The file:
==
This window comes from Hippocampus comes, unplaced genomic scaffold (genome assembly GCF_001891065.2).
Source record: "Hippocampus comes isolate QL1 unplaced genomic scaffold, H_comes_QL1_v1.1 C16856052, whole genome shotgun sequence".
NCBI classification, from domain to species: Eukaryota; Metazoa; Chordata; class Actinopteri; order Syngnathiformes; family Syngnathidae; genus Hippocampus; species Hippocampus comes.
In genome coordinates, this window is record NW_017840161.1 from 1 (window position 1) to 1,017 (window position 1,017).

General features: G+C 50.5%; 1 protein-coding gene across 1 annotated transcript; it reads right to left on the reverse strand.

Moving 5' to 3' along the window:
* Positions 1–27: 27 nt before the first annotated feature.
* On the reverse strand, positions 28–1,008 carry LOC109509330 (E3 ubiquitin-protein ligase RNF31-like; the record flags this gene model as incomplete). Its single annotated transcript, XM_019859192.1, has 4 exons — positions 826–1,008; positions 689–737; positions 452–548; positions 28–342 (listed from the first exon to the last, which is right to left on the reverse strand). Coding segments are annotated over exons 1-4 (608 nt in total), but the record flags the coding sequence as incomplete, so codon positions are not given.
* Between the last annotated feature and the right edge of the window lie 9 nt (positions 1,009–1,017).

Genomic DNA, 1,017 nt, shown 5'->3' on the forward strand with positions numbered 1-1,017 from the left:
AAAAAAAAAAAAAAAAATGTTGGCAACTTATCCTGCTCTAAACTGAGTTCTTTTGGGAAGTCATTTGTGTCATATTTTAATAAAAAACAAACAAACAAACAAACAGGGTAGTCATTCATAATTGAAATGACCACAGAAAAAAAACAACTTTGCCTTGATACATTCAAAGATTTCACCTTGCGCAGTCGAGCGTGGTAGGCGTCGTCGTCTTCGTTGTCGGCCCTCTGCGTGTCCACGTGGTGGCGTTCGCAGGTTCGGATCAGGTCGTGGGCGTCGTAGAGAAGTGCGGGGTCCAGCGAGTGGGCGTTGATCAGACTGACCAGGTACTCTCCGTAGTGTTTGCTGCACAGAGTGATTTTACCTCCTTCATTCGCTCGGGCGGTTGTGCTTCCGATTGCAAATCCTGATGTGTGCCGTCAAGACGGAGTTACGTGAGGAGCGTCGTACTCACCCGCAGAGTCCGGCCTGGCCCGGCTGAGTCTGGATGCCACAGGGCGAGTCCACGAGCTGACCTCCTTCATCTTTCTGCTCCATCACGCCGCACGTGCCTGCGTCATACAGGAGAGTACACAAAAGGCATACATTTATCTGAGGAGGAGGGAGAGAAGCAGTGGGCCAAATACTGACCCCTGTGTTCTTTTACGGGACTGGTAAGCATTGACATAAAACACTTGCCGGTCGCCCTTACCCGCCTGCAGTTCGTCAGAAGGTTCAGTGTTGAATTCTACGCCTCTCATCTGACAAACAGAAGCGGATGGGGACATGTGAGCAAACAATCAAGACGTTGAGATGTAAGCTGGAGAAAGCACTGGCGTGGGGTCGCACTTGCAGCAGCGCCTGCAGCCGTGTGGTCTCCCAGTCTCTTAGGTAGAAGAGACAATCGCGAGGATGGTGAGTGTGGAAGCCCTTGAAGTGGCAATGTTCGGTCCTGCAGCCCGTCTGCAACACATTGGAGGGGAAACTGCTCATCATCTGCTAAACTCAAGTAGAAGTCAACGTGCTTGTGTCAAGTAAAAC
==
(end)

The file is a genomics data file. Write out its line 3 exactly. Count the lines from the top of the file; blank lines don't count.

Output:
NCBI classification, from domain to species: Eukaryota; Metazoa; Chordata; class Actinopteri; order Syngnathiformes; family Syngnathidae; genus Hippocampus; species Hippocampus comes.